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Director
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n could be the sum of consecutive integers r, s, and t [#permalink]
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06 Mar 2005, 12:17
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n could be the sum of consecutive integers r, s, and t or the product of consecutive integers x, y, and z. What is the remainder when n is divided by 5? (1) When r is divided by 5, the remainder is 1 (2) When x is divided by 5, the remainder is 1[/i]



Intern
Joined: 19 Jul 2004
Posts: 43

Consider (1)
n = r + s + t = r + (r +1) + (r + 2) [since r,s,t are consecutive integers]
= 3(r+1)
When r is divided by 5, remainder is 1, hence r = 5p + 1
n = 3(5p+1 + 1) = 3(5p+2) = 15p + 6
When n will be divided by 5, it should give remainder as '1'. Hence (1) alone is sufficient
Consider (2)
n = x * y * z = x * (x+1) * (x+2) [since x,y,z are consecutive integers]
When x is divided by 5, remainder is 1, hence x = 5p + 1
x/5 > Remainder is 1
(x+1)/5 > Remainder is 2
(x+2)/5 > Remainder is 3
Hence remainder when 'n = x * (x+1) * (x+2)' is divided by 5 is
1 * 2 * 3 = 6 /5 ==> 1 remainder
Hence (2) alone is sufficient
Both are independently sufficient
Ketan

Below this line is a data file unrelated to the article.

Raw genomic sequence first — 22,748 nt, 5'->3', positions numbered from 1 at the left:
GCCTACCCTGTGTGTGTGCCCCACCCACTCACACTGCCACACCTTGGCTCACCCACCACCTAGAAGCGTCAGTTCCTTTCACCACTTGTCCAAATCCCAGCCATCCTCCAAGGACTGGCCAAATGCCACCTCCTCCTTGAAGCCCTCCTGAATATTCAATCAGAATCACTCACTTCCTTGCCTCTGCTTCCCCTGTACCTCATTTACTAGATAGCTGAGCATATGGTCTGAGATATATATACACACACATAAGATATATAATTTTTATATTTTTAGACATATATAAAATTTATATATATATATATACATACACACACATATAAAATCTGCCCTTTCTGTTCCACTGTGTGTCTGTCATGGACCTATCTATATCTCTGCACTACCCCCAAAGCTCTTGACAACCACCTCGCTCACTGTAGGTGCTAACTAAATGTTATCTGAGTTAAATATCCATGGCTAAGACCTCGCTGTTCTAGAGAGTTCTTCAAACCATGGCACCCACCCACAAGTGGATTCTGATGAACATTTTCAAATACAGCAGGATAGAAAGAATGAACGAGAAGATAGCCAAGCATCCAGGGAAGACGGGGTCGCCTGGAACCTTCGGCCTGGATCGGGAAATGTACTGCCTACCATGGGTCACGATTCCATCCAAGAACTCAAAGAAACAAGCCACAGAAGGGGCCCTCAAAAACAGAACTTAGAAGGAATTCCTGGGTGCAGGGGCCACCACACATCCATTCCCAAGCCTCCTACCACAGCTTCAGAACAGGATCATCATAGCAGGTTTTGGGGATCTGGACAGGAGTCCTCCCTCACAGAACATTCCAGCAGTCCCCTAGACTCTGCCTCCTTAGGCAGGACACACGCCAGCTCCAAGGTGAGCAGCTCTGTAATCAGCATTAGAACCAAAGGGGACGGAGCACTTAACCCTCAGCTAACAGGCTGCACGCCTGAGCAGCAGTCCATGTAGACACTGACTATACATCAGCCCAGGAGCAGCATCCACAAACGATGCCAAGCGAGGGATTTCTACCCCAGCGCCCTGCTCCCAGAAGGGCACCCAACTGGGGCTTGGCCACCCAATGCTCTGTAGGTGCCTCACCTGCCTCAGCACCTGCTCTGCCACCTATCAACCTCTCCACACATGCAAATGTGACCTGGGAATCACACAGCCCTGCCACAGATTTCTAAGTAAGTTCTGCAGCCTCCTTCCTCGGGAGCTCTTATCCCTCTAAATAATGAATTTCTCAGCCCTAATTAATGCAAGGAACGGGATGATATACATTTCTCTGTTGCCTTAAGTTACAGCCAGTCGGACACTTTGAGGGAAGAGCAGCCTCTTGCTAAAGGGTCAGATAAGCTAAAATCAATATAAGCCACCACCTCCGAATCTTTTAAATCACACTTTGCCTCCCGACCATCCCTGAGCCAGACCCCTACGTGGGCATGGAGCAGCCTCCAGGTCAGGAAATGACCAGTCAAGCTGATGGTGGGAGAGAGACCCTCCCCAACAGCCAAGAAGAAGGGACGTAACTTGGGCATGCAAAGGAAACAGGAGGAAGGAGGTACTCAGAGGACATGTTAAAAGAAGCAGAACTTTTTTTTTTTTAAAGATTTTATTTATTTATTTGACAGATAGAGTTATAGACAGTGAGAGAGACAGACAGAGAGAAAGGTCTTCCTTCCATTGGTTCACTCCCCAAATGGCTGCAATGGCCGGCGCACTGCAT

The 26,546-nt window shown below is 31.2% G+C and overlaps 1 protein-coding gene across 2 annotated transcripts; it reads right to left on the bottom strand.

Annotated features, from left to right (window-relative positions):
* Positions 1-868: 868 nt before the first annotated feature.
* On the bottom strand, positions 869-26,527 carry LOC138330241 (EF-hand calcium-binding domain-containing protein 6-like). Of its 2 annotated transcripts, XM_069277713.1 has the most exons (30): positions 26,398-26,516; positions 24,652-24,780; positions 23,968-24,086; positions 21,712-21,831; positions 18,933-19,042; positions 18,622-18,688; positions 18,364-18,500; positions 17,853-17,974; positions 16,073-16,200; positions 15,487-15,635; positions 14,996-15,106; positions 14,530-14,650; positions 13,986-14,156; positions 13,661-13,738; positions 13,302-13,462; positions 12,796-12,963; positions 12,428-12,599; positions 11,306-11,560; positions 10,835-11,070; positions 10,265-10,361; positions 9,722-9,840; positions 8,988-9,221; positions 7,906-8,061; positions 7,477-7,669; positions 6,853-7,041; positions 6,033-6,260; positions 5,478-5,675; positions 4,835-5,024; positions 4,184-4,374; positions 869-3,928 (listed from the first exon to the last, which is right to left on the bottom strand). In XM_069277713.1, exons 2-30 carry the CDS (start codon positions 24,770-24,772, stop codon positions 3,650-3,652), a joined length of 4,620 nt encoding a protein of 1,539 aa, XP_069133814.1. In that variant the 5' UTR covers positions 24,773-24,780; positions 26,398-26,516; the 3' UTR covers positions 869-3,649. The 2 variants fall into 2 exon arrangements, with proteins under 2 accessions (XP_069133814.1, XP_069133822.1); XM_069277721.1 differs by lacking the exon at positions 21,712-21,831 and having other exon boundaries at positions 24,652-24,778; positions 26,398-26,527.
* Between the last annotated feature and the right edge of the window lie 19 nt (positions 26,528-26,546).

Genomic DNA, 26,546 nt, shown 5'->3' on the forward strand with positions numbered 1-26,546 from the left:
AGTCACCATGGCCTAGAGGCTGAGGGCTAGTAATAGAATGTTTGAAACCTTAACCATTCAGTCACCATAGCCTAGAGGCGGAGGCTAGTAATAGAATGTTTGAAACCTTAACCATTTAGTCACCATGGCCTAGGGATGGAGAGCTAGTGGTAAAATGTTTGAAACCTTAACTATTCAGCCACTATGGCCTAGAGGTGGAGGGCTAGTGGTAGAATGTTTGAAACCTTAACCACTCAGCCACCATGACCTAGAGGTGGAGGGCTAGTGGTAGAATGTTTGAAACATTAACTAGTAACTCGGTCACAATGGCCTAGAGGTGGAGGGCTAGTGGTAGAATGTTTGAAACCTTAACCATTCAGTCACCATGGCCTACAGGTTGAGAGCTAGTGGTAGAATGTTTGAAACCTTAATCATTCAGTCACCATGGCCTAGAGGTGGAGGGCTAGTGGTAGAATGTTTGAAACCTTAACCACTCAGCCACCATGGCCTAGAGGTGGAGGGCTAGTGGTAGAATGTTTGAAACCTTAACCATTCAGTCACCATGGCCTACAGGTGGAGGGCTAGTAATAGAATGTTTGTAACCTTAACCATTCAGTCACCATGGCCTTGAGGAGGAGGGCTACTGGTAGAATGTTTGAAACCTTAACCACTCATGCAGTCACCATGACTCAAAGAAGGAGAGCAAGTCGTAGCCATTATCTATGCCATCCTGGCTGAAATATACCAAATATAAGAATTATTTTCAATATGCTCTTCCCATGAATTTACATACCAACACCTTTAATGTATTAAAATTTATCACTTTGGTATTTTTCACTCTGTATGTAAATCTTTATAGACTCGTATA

Director
Joined: 29 Oct 2004
Posts: 851

Can you assume this: r <s<t or x<y<z ?
Or can you assume this: n = rst in (1) but not n = xyz (They are all different)?



VP
Joined: 25 Nov 2004
Posts: 1483

I go with E. because,
from (1), we do not know the order of rst. r is 5k+1 but s could be 5k+2, 5k or 5k1. similarly, t could be 5k+2, 5k or 5k1.
from (2) also, we do not know the order of xyz. x is 5k+1 but y could be 5k+2, 5k or 5k1 and so does z.
from 1 and 2, we do not know. guys, correct, if any................



VP
Joined: 13 Jun 2004
Posts: 1115
Location: London, UK
Schools: Tuck'08

I admit that this is a very good question...
I naturally assumed that r <s<t or x<y<z and answered D, just because it is usually the GMAT format in this kind of problem, the smallest number first...I am curious about the OA and the feeling of the other members concerning this one



VP
Joined: 18 Nov 2004
Posts: 1433

When one says consecutive integers r,s,t....I think we r supposed to read it as r<s<t.....just my opinion....anyone with official definition.



Manager
Joined: 11 Jan 2005
Posts: 101

I will follow the similar logic as above. let s not be trickier than GMAT s writers.



Director
Joined: 29 Oct 2004
Posts: 851

Yeah, OA is (D)
But I think (E) must be correct.



SVP
Joined: 03 Jan 2005
Posts: 2233

I personally believe that in the term "consecutive integers r, s, and t" we could assume that r, s and t are in order. Anybody has any real proof from an real ETS question that would disapprove this?



Director
Joined: 21 Sep 2004
Posts: 607

it is asking for the remainder so how are we saying if 1 is sufficient or 2 is sufficient. Honghu can u please explain this one?



SVP
Joined: 03 Jan 2005
Posts: 2233

Re: DS  Divided by 5 [#permalink]
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09 Mar 2005, 10:13
ketanm already had a very nice solution to this. Basically you should try to write n out as an algebra expression using the given conditions.
n=r+s+t=r+(r+1)+(r+2) (consecutive integer)
= 3r +3 (!)
Also n=x*y*z=x*(x+1)*(x+2) (2)
(1) When r is divided by 5, the remainder is 1
r=5k+1
substite into (1)
n=3(5k+1)+3=15k+6
When 15k is divided by 5, reminder is zero. When 6 is divided by 5, reminder is 1.
Sufficient